The celebration of Eid ul-Fitr culminates a month of fasting. It falls on the first day of Shawwal, the month which follows Ramzan in the Islamic calendar. It is the time to give charity to the needy, and celebrate with family and friends the completion of a month of blessings and joy.
During the last few days of Ramzan, each Muslim family gives donations to the poor. It could be food that ensures that the needy can have meal and participate in the celebration.
Mahatma Gandhi had said, “There are limits of self-indulgence, none to self-restraint”. In Islam, the holy month of Ramzan has been prescribed for an exercise of creating ‘self-restraint’ among the faithful, so that they live a peaceful, dignified life by developing the excellence of behaviour.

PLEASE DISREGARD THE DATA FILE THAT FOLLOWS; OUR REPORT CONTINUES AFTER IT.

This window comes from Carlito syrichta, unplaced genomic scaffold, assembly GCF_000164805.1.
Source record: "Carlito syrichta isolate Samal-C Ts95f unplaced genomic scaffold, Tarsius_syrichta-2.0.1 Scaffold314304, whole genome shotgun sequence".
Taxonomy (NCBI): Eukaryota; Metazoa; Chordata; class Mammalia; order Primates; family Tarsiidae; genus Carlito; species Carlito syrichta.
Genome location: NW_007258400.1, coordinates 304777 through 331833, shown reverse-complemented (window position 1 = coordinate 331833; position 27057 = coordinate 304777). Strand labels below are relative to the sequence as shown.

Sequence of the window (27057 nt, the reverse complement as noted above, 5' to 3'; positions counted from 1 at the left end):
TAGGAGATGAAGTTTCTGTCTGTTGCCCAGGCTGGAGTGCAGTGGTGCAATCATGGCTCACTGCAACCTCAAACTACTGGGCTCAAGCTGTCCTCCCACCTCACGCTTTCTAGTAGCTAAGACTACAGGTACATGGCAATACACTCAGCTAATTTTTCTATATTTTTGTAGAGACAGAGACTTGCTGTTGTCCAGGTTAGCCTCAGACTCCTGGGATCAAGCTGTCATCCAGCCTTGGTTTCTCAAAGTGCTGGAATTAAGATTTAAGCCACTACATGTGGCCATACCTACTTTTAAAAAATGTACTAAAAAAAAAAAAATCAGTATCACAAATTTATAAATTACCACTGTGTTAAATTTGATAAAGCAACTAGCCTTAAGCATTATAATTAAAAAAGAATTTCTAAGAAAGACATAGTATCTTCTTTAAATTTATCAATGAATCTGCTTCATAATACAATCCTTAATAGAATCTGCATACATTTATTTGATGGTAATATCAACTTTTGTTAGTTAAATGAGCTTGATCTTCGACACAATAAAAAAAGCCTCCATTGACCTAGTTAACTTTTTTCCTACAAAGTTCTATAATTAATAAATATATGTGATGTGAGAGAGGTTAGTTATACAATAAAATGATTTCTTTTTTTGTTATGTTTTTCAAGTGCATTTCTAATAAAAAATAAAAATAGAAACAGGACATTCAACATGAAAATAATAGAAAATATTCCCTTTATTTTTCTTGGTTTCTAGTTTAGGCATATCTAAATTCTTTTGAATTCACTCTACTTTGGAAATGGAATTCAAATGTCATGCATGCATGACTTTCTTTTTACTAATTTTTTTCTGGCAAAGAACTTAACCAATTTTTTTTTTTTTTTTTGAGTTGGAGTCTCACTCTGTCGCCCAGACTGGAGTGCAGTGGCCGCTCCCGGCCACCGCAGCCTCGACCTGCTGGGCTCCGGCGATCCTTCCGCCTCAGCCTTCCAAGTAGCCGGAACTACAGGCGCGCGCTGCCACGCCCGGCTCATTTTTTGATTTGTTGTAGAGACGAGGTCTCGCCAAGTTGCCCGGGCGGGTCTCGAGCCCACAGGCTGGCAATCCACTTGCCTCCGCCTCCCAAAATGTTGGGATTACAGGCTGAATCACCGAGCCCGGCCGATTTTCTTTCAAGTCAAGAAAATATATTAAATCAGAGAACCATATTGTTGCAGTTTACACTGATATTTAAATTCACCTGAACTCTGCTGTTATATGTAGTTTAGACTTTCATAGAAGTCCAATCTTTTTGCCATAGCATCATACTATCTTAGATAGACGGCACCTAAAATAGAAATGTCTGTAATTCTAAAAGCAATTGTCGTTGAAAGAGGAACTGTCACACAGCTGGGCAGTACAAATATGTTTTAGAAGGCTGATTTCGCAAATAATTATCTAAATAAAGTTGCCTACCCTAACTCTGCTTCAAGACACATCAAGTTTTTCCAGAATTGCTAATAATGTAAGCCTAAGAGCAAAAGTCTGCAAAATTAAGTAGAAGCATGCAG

The philosophy behind this month-long exercise is to attain ‘righteousness’, through introspection and all-round behavioural control.In the Quran, Allah dictates, “And spend in the way of Allah and cast not yourself to perdition with your own hands."
He makes it clear, “He loves those who purify themselves.”
Apparently, it is presumed that the month of Ramzan is marked for fasting during the day and feasting in the night. It is not that. During the fast, one is bound to observe all precautions and guard against the evil.
Gandhi used to recite the hymn, “Vaishnav jan tou tey nai kahiye jo peerh paraiye jaane rai.”
The spirit of Ramzan is, therefore, to promote fellow-feeling and peaceful living through the medium of restraint. Allah in Quran, warns, “So, he who has done an atom’s weight of good shall see it; and he who has done an atom’s weight of evil shall see it (on the day of judgement).
Someone asked Hazrat Ali, “How do we know that God accepted our prayer during Ramzan?”
Hazrat Ali replied, “If between the sighting of moon of Ramzan and the sighting of moon of Eid, you have noticed change in yourself, your prayers were accepted.”